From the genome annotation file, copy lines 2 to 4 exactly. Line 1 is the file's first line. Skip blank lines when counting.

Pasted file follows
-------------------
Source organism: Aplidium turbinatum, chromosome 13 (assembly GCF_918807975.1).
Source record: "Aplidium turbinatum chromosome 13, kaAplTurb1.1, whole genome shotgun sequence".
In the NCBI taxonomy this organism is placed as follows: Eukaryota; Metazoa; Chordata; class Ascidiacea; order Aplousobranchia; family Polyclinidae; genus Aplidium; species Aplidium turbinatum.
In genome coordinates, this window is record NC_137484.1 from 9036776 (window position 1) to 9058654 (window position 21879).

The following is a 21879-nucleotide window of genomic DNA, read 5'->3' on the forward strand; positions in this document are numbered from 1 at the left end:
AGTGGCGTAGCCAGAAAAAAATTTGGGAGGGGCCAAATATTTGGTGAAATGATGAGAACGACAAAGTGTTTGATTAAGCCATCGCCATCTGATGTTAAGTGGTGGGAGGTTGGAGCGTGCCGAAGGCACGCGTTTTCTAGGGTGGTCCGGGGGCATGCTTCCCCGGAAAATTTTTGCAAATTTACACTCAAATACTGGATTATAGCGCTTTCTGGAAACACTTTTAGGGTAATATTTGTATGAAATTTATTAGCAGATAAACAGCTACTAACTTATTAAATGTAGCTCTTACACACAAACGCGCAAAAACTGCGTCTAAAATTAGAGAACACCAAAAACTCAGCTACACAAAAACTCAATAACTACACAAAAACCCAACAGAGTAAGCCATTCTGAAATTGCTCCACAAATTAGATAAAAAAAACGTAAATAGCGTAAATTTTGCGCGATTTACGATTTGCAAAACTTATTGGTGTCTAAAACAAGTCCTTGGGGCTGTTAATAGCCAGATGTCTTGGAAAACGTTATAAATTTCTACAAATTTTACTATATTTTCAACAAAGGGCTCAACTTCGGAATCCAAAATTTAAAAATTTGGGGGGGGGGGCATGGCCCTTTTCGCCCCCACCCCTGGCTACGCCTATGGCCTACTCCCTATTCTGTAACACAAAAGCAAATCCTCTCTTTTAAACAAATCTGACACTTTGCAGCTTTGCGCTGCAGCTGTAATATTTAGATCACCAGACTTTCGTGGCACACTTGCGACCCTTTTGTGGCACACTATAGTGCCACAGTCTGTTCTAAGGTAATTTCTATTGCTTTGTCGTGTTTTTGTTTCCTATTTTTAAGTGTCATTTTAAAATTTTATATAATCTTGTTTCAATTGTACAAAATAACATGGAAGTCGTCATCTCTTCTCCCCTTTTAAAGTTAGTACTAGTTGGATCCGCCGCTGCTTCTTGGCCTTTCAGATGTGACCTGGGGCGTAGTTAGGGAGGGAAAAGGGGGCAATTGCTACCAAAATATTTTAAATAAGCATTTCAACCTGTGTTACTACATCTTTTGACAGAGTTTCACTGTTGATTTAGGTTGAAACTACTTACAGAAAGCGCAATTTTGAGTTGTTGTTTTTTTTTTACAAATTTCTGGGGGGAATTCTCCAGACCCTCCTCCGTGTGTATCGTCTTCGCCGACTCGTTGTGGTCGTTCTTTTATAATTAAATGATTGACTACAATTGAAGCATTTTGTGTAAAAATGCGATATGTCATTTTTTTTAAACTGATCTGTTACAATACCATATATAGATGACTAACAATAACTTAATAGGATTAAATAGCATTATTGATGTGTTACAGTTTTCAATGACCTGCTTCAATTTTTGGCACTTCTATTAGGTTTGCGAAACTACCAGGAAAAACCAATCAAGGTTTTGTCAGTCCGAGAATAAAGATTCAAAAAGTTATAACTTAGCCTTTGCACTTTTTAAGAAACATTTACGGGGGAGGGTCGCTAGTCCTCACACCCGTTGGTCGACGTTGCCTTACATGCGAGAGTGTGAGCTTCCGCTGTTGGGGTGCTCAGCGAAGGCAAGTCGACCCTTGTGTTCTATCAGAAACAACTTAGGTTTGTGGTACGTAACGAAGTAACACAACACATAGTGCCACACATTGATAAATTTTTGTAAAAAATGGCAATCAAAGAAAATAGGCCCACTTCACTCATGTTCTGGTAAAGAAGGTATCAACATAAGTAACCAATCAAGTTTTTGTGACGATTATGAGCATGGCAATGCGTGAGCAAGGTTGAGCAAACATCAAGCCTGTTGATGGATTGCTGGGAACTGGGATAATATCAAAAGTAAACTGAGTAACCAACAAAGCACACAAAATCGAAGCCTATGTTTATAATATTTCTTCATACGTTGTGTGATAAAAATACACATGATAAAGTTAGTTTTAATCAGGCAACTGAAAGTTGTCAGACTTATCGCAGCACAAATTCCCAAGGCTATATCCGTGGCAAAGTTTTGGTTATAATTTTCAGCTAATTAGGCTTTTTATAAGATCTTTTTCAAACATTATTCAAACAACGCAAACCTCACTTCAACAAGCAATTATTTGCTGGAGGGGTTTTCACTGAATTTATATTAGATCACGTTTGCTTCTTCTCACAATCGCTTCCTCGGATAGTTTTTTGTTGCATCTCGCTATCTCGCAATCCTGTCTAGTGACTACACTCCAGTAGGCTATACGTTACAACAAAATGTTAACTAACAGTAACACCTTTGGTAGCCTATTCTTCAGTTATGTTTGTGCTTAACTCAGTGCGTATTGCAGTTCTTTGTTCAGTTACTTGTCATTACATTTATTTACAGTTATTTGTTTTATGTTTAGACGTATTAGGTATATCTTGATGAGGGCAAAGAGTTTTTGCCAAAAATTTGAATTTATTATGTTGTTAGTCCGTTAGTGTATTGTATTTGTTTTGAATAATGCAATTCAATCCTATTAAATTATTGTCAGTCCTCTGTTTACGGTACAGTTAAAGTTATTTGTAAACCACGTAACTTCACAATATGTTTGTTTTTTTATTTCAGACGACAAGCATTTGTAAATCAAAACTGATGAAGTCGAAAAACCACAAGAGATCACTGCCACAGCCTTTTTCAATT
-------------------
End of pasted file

Source record: "Aplidium turbinatum chromosome 13, kaAplTurb1.1, whole genome shotgun sequence".
In the NCBI taxonomy this organism is placed as follows: Eukaryota; Metazoa; Chordata; class Ascidiacea; order Aplousobranchia; family Polyclinidae; genus Aplidium; species Aplidium turbinatum.
In genome coordinates, this window is record NC_137484.1 from 9036776 (window position 1) to 9058654 (window position 21879).